Spatial and temporal damage evolution after hemi-crush injury in rat spinal cord obtained by high b-value q-space diffusion magnetic resonance imaging

Revital Nossin-Manor, Revital Duvdevani, Yoram Cohen*

*Corresponding author for this work

Research output: Contribution to journalArticlepeer-review

Abstract

Spinal cord injury (SCI) is a major cause of disability for many living persons. Therefore, several experimental models and handful of techniques were developed to study and characterize the damage evolution following SCI. In the present study, high b-value q-space diffusion-weighted imaging (DWI) was used to follow the spatial and temporal damage evolution in excised rat spinal cords following hemi-crush injury. The DWI results were correlated with behavioral testing. It was found that the damage depends, as expected, on the severity of the insult. Significant spontaneous recovery was observed, six weeks following the insult, only for the mild hemi-crush injury but not following the severe injury. The damage was found to be more severe in the area caudal to the trauma site as compared to the rostral section of the cord.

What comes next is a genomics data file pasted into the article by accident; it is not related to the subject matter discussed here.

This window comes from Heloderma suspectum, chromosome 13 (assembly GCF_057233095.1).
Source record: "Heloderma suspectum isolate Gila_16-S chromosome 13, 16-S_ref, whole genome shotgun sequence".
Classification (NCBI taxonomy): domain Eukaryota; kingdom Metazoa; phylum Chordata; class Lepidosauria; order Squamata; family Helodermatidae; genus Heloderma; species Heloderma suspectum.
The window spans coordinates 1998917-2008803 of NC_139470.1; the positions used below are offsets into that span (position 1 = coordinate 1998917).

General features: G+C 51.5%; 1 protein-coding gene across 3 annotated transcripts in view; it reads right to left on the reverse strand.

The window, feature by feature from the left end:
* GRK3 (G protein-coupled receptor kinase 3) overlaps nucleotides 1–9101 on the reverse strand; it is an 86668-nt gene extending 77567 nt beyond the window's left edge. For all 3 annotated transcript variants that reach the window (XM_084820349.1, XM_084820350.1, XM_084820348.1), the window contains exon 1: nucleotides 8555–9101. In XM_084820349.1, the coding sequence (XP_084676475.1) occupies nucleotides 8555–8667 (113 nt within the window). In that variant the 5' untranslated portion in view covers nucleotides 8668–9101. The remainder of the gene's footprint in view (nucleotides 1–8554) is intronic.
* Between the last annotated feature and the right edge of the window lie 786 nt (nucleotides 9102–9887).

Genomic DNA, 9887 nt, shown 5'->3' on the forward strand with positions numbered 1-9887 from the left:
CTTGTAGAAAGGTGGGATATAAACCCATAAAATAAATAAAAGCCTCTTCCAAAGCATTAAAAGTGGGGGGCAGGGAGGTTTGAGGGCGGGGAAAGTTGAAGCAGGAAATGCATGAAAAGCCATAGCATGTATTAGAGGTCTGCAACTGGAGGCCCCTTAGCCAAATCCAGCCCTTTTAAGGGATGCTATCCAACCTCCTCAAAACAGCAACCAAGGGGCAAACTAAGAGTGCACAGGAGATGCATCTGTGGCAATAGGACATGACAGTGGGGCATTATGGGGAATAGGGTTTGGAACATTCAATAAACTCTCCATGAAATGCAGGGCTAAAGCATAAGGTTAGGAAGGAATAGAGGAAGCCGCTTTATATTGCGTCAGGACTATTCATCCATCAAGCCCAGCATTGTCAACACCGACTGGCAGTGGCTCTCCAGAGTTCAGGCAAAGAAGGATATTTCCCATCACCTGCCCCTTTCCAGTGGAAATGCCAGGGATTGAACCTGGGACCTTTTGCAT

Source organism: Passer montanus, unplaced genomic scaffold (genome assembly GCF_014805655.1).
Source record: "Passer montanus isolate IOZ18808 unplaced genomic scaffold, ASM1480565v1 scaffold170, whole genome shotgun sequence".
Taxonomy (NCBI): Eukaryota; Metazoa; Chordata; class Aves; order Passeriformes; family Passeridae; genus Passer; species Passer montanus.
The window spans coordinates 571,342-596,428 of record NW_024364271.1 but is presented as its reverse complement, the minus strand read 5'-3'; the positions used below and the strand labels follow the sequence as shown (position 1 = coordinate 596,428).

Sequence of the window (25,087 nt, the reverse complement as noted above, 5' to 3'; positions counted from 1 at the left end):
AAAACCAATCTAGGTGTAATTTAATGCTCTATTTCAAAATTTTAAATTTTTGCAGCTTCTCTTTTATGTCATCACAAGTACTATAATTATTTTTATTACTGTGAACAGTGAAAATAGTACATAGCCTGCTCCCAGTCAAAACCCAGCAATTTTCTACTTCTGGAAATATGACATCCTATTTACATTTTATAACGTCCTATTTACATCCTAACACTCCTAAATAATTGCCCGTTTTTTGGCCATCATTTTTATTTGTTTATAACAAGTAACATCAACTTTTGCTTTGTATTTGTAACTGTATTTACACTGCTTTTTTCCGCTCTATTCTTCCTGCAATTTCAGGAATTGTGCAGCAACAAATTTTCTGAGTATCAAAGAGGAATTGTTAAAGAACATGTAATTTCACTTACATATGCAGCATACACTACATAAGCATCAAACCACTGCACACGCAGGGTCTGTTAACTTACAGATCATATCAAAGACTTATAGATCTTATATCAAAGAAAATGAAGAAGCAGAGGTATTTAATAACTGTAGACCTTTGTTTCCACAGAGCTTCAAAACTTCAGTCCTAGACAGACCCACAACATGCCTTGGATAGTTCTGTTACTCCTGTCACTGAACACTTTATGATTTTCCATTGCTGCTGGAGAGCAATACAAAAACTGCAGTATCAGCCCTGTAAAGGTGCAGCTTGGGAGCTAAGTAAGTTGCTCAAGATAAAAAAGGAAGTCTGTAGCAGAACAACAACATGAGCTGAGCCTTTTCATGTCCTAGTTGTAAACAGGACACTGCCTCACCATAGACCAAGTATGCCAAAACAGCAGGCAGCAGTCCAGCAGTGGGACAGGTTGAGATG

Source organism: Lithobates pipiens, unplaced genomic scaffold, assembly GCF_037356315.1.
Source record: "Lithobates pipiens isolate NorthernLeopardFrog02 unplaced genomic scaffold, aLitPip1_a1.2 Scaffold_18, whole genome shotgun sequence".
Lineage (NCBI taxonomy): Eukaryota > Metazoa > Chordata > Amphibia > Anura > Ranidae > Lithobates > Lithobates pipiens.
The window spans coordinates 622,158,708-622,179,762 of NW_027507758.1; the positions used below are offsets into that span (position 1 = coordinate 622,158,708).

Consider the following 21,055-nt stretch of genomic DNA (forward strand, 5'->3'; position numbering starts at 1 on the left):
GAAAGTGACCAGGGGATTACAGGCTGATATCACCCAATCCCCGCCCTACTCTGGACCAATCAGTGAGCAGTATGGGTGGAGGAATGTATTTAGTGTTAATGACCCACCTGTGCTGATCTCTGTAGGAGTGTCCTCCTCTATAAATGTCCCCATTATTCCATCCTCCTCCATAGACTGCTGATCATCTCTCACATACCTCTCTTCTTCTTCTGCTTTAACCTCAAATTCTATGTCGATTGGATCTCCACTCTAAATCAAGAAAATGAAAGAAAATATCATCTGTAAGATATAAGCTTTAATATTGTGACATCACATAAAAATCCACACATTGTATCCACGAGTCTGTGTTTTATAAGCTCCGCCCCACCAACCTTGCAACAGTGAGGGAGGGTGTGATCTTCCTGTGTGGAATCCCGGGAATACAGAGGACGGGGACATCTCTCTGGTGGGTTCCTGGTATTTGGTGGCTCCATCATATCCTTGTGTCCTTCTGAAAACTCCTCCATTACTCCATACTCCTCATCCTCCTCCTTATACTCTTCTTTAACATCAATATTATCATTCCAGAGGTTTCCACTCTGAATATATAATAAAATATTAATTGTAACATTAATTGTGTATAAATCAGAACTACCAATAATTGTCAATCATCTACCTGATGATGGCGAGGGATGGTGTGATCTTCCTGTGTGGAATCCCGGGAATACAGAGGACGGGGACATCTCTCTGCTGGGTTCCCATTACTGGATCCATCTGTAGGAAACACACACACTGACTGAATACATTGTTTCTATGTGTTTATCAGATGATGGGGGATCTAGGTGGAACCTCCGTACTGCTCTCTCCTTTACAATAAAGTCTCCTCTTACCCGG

Original languageEnglish
Pages (from-to)481-491
Number of pages11
JournalJournal of Neurotrauma
Volume24
Issue number3
DOIs
StatePublished - Mar 2007

Keywords

  • DWI
  • Hemi-crush
  • MRI
  • Spinal cord injury
  • q-space diffusion

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